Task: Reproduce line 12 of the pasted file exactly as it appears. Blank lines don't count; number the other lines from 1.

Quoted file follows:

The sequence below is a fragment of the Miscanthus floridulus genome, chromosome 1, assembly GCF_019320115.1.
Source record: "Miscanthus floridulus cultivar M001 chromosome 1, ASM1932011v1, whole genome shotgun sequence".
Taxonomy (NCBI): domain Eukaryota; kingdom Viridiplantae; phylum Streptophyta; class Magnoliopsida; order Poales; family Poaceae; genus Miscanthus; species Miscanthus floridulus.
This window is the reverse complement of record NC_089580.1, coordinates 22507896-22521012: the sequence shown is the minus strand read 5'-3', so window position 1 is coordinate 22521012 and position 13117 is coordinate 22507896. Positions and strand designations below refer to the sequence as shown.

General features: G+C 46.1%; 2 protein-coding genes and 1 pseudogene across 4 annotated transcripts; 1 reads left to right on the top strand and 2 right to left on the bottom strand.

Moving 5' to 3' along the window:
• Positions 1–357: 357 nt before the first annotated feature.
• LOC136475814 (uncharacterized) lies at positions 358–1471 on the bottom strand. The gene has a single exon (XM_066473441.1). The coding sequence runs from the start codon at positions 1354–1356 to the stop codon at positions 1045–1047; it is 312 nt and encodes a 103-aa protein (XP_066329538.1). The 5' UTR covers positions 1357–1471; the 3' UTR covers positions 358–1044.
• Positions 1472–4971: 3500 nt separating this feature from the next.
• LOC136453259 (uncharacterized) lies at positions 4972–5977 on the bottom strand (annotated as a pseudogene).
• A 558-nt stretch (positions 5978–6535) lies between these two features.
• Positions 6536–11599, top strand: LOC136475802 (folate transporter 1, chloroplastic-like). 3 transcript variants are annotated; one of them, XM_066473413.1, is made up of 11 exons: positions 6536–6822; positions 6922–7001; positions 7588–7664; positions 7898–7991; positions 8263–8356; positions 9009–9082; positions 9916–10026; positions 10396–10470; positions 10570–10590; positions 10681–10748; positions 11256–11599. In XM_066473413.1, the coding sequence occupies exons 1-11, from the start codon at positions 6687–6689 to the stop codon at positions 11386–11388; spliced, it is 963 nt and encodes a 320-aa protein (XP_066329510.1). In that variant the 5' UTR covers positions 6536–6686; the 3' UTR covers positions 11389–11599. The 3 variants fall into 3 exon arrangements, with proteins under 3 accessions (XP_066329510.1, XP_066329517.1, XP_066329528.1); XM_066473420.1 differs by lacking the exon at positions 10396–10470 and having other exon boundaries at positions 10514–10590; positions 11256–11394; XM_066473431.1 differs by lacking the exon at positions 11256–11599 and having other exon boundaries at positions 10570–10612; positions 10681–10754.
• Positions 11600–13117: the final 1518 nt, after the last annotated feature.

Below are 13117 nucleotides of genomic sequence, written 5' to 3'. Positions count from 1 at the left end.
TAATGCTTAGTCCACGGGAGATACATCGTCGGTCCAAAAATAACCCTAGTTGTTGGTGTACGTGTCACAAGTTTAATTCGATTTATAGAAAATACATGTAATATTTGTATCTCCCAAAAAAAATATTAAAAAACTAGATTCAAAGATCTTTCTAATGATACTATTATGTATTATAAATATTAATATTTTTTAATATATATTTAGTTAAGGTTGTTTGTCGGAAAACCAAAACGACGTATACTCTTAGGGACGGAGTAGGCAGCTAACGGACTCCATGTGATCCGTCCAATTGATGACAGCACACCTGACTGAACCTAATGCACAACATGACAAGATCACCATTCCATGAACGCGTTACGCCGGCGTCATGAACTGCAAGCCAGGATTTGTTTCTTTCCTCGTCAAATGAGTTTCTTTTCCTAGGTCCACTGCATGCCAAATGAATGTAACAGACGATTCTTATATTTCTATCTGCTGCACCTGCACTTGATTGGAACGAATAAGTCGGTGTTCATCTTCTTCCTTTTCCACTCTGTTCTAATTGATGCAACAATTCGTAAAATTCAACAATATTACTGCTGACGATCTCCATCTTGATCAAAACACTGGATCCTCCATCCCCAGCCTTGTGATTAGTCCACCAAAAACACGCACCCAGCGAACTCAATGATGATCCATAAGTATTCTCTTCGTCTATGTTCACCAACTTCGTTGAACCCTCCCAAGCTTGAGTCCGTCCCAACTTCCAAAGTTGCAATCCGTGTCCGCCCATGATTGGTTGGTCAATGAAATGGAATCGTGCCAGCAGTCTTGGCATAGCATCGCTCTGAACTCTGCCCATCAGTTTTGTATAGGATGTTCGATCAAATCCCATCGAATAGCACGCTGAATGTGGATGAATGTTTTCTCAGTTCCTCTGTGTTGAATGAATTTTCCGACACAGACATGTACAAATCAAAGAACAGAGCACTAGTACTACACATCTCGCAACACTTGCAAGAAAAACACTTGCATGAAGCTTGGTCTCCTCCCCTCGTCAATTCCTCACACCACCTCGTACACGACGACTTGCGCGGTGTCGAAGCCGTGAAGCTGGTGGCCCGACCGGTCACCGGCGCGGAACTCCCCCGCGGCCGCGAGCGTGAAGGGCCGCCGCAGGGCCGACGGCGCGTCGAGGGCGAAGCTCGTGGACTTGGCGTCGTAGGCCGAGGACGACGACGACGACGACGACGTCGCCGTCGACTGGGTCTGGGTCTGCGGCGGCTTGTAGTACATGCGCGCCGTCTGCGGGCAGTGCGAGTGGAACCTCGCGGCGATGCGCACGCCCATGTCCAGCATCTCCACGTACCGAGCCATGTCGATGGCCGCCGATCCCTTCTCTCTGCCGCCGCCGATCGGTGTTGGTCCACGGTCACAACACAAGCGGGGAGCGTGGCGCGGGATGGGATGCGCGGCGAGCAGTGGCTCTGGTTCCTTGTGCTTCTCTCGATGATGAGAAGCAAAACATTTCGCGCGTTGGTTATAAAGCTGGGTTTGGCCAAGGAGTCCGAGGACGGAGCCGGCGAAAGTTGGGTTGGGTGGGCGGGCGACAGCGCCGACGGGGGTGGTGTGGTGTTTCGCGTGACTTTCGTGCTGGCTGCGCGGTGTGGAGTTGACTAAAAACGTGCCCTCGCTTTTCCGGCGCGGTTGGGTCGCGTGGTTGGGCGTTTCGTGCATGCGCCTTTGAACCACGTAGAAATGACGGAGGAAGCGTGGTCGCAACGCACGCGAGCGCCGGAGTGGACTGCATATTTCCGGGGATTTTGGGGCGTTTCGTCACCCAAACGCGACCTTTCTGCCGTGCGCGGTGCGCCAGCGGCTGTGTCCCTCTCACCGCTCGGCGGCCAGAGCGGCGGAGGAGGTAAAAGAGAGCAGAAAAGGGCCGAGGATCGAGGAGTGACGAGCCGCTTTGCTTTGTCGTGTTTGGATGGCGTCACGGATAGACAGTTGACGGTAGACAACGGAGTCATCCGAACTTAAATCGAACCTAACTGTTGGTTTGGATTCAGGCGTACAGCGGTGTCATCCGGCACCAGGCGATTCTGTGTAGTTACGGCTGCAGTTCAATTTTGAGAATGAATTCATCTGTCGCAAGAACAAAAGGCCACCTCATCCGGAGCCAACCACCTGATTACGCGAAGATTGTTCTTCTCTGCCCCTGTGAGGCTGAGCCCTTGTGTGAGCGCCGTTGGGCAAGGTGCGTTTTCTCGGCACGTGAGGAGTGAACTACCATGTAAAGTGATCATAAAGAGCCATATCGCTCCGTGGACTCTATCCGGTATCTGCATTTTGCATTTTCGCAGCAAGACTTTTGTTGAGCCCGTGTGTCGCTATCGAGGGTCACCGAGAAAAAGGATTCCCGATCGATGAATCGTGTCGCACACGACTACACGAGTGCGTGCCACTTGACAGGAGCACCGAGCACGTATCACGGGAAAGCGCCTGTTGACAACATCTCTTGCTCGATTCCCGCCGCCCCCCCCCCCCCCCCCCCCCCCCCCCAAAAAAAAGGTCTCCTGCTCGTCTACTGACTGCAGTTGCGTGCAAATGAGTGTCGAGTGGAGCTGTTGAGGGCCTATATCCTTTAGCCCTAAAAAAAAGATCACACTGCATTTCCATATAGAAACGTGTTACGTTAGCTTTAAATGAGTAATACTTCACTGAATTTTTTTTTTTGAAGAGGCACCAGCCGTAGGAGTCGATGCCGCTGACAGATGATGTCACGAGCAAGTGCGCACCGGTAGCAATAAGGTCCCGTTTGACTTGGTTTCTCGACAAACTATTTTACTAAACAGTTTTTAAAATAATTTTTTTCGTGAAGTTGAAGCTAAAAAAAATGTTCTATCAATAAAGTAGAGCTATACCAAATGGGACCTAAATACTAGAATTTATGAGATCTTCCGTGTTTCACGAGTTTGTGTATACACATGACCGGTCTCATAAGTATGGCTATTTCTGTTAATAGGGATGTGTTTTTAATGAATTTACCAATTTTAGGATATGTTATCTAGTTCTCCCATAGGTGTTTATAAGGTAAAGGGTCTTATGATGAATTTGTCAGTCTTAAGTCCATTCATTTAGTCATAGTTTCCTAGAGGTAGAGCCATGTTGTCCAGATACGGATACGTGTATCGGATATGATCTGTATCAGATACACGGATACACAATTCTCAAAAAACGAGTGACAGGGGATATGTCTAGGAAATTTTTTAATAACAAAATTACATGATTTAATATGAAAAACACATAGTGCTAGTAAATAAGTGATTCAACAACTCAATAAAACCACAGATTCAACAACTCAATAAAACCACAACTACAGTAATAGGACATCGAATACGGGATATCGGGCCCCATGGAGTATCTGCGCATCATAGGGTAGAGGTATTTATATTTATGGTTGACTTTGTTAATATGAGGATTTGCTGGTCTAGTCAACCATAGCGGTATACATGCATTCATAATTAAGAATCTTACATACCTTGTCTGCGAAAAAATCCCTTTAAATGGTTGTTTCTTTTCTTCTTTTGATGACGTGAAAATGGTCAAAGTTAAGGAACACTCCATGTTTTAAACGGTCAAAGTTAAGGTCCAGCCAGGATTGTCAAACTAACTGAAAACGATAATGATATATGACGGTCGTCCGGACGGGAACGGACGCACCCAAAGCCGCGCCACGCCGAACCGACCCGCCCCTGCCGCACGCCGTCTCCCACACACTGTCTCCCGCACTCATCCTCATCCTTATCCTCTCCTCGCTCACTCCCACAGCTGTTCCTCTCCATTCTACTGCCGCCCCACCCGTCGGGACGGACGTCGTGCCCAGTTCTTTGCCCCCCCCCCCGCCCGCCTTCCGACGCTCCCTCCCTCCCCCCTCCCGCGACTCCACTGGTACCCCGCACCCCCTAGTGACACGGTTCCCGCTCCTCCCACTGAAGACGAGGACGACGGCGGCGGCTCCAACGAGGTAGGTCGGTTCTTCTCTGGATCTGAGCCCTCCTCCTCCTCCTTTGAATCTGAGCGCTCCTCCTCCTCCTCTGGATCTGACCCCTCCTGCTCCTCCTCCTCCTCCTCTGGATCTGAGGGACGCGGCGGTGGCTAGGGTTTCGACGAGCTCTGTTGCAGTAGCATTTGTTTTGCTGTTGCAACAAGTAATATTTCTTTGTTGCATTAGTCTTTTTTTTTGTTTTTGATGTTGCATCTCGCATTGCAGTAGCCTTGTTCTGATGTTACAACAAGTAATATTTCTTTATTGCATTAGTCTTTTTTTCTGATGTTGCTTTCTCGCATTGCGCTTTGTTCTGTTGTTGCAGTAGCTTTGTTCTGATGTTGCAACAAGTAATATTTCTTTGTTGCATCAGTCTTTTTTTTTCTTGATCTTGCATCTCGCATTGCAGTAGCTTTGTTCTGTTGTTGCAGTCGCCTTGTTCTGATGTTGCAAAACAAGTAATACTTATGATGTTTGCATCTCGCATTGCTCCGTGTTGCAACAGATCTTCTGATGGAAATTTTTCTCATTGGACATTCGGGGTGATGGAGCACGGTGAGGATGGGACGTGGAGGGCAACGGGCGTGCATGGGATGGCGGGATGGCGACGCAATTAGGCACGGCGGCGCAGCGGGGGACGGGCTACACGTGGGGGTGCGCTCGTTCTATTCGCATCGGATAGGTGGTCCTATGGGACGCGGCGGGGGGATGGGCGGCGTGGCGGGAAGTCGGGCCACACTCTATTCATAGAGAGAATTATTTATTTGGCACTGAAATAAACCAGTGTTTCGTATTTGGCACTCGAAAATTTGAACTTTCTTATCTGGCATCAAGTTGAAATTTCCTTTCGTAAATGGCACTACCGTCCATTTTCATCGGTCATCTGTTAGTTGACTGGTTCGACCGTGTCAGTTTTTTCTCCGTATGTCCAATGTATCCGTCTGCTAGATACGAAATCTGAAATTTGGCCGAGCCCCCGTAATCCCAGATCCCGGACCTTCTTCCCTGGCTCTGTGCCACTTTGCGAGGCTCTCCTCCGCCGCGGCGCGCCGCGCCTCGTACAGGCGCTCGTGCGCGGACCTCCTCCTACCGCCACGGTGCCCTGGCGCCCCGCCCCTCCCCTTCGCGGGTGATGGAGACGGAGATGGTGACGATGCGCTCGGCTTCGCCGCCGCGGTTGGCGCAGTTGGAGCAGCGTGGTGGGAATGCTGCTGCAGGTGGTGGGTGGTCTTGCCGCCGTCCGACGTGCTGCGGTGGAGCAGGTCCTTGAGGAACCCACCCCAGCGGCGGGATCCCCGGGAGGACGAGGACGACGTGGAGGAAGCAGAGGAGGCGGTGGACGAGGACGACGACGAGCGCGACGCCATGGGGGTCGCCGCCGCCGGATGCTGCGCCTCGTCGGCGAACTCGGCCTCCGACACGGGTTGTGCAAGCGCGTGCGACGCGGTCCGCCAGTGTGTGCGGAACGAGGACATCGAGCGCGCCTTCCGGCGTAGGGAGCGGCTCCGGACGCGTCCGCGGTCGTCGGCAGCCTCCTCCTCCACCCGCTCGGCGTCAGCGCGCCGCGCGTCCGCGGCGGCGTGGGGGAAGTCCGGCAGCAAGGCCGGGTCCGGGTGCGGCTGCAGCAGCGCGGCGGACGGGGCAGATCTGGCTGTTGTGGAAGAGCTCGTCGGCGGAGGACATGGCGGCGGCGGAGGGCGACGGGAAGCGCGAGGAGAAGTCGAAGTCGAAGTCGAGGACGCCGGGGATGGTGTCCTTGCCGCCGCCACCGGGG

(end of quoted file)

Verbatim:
• Positions 6536–11599, top strand: LOC136475802 (folate transporter 1, chloroplastic-like). 3 transcript variants are annotated; one of them, XM_066473413.1, is made up of 11 exons: positions 6536–6822; positions 6922–7001; positions 7588–7664; positions 7898–7991; positions 8263–8356; positions 9009–9082; positions 9916–10026; positions 10396–10470; positions 10570–10590; positions 10681–10748; positions 11256–11599. In XM_066473413.1, the coding sequence occupies exons 1-11, from the start codon at positions 6687–6689 to the stop codon at positions 11386–11388; spliced, it is 963 nt and encodes a 320-aa protein (XP_066329510.1). In that variant the 5' UTR covers positions 6536–6686; the 3' UTR covers positions 11389–11599. The 3 variants fall into 3 exon arrangements, with proteins under 3 accessions (XP_066329510.1, XP_066329517.1, XP_066329528.1); XM_066473420.1 differs by lacking the exon at positions 10396–10470 and having other exon boundaries at positions 10514–10590; positions 11256–11394; XM_066473431.1 differs by lacking the exon at positions 11256–11599 and having other exon boundaries at positions 10570–10612; positions 10681–10754.